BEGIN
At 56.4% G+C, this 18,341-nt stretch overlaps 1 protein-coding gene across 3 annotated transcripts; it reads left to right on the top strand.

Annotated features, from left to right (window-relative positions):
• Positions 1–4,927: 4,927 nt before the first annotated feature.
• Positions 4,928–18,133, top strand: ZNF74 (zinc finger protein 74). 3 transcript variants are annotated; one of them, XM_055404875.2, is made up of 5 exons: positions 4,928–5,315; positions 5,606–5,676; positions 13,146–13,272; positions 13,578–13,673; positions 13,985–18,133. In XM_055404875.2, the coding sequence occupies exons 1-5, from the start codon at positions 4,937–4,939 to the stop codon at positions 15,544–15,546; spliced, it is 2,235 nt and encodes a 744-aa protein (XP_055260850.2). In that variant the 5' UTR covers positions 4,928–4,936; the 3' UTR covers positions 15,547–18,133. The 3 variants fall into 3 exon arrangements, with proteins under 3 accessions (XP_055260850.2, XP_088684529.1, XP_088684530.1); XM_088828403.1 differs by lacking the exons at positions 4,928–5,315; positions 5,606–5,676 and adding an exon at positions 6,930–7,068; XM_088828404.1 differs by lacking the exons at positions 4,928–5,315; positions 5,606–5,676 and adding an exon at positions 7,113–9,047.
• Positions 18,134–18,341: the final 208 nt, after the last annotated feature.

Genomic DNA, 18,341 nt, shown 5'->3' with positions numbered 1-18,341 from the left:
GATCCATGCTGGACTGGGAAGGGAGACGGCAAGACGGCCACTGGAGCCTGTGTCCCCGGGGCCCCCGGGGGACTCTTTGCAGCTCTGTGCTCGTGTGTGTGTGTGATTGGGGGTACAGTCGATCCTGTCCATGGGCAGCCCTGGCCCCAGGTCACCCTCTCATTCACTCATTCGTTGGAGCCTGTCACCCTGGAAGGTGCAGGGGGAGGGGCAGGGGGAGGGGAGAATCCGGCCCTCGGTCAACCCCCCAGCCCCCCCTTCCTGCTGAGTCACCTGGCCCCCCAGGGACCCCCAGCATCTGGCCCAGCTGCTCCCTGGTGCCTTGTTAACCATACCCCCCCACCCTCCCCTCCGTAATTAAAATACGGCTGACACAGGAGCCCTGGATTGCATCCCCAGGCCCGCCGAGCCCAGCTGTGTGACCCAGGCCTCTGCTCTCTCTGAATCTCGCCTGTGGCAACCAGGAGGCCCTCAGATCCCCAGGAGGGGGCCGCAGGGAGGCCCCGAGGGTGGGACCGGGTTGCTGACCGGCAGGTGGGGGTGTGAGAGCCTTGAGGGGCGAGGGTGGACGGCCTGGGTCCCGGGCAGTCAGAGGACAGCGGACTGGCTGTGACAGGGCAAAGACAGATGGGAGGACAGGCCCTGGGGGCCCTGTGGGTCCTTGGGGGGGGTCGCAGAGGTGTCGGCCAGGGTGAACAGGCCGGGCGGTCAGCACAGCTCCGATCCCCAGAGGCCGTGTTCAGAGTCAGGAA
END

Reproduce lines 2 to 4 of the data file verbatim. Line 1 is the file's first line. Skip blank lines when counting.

Annotated features, from left to right (window-relative positions):
• Positions 1–4,927: 4,927 nt before the first annotated feature.
• Positions 4,928–18,133, top strand: ZNF74 (zinc finger protein 74). 3 transcript variants are annotated; one of them, XM_055404875.2, is made up of 5 exons: positions 4,928–5,315; positions 5,606–5,676; positions 13,146–13,272; positions 13,578–13,673; positions 13,985–18,133. In XM_055404875.2, the coding sequence occupies exons 1-5, from the start codon at positions 4,937–4,939 to the stop codon at positions 15,544–15,546; spliced, it is 2,235 nt and encodes a 744-aa protein (XP_055260850.2). In that variant the 5' UTR covers positions 4,928–4,936; the 3' UTR covers positions 15,547–18,133. The 3 variants fall into 3 exon arrangements, with proteins under 3 accessions (XP_055260850.2, XP_088684529.1, XP_088684530.1); XM_088828403.1 differs by lacking the exons at positions 4,928–5,315; positions 5,606–5,676 and adding an exon at positions 6,930–7,068; XM_088828404.1 differs by lacking the exons at positions 4,928–5,315; positions 5,606–5,676 and adding an exon at positions 7,113–9,047.